Ypresiomyrma is an extinct genus of ants in the subfamily Myrmeciinae that was described in 2006. There are four species described; one species is from the Isle of Fur in Denmark, two are from the McAbee Fossil Beds in British Columbia, Canada, and the fourth from the Bol’shaya Svetlovodnaya fossil site in Russia. The queens of this genus are large, the mandibles are elongated and the eyes are well developed; a stinger is also present. The behaviour of these ants would have been similar to that of extant Myrmeciinae ants, such as solitary foraging for arthropod prey and never leaving pheromone trails. The alates were poor flyers due to their size, and birds and animals most likely preyed on these ants. Ypresiomyrma is not assigned to any tribe, and is instead generally regarded as incertae sedis within Myrmeciinae. However, some authors believe Ypresiomyrma should be assigned as incertae sedis within Formicidae.

Avitomyrmex is an extinct genus of bulldog ants in the subfamily Myrmeciinae which contains three described species. The genus was described in 2006 from Ypresian stage deposits of British Columbia, Canada. Almost all the specimens collected are queens, with an exception of a single fossilised worker. These ants are large, and the eyes are also large and well-developed; a sting is present in one species. The behaviour of these ants may have been similar to extant Myrmeciinae ants, such as foraging solitarily for arthropod prey and never leaving pheromone trails to food sources. Avitomyrmex has not been assigned to any tribe, instead generally being regarded as incertae sedis within Myrmeciinae. However, its identity as an ant has been challenged, although it is undoubtedly a hymenopteran insect.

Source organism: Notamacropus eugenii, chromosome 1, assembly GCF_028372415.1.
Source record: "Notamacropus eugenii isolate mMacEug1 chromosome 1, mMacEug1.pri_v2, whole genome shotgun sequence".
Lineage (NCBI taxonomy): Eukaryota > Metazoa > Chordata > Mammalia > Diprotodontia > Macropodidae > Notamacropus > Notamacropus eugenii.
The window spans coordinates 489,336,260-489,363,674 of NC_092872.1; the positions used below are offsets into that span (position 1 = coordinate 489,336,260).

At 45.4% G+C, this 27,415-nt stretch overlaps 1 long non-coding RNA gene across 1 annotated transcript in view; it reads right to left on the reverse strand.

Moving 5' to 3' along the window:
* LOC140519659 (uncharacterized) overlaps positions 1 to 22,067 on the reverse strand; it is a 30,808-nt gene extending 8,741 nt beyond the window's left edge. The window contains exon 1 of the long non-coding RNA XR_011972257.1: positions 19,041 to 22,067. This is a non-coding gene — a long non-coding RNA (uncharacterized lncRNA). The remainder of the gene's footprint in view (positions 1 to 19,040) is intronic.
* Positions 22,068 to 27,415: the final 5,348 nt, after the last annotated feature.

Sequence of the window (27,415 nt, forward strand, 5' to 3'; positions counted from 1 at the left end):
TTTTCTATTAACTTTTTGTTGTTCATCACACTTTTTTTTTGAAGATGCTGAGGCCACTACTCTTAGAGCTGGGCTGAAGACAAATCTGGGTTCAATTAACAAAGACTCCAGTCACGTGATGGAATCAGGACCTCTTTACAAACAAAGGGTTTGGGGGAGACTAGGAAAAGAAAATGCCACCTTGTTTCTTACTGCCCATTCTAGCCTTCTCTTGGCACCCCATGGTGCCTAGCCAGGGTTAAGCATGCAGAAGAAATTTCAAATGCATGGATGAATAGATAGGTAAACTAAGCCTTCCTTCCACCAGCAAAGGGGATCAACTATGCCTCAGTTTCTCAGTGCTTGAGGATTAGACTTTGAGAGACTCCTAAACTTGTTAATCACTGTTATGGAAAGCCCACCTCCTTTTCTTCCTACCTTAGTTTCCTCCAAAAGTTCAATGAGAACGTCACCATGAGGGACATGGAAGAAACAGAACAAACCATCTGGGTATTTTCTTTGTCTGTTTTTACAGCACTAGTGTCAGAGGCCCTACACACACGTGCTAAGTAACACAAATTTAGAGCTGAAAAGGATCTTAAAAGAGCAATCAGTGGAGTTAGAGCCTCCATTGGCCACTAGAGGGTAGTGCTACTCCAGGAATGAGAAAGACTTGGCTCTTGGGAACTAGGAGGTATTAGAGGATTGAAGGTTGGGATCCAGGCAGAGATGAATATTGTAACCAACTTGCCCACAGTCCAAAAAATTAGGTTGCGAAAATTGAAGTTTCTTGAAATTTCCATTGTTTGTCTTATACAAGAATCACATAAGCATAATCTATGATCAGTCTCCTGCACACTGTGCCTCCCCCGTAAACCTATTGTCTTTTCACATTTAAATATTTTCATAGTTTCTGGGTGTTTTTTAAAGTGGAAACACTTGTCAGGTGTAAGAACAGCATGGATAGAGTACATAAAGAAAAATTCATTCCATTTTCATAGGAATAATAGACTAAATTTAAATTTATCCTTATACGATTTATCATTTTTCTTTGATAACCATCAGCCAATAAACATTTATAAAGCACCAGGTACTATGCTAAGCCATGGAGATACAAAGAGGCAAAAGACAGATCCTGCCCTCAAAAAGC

<i>Myrmeciites</i> Extinct genus of ants

Myrmeciites is an extinct form genus of bulldog ants in the subfamily Myrmeciinae of the family Formicidae, which contains three described species and two fossils not placed beyond the genus level. Described in 2006 from Ypresian stage deposits, all three of the described species and one unplaced fossil are from British Columbia, Canada, while the second unplaced fossil is from Washington State, USA. These ants were large, with the largest specimens collected reaching 3 centimetres (1.2 in). The behaviour of these ants would have been similar to extant Myrmeciinae ants, such as solitary foraging, nesting either in the soil or trees, and leaving no pheromone trail to food sources. Due to the poor preservation of these ants, their phylogenetic position among Myrmeciinae is unclear, and no type species has been designated. These ants are classified as incertae sedis in Myrmeciinae, but some writers have classified it as incertae sedis within the insect order Hymenoptera. This reclassification, however, has not been accepted; instead, Myrmeciites remains in Myrmeciinae.

<span class="mw-page-title-main">Allenby Formation</span>

The Allenby formation is a sedimentary rock formation in British Columbia which was deposited during the Ypresian stage of the Early Eocene. It consists of conglomerates, sandstones with interbedded shales and coal. The shales contain an abundance of insect, fish and plant fossils known from 1877 and onward, while the Princeton Chert was first indented in the 1950's and is known from anatomically preserved plants.

<i>Archimyrmex</i> Extinct genus of ants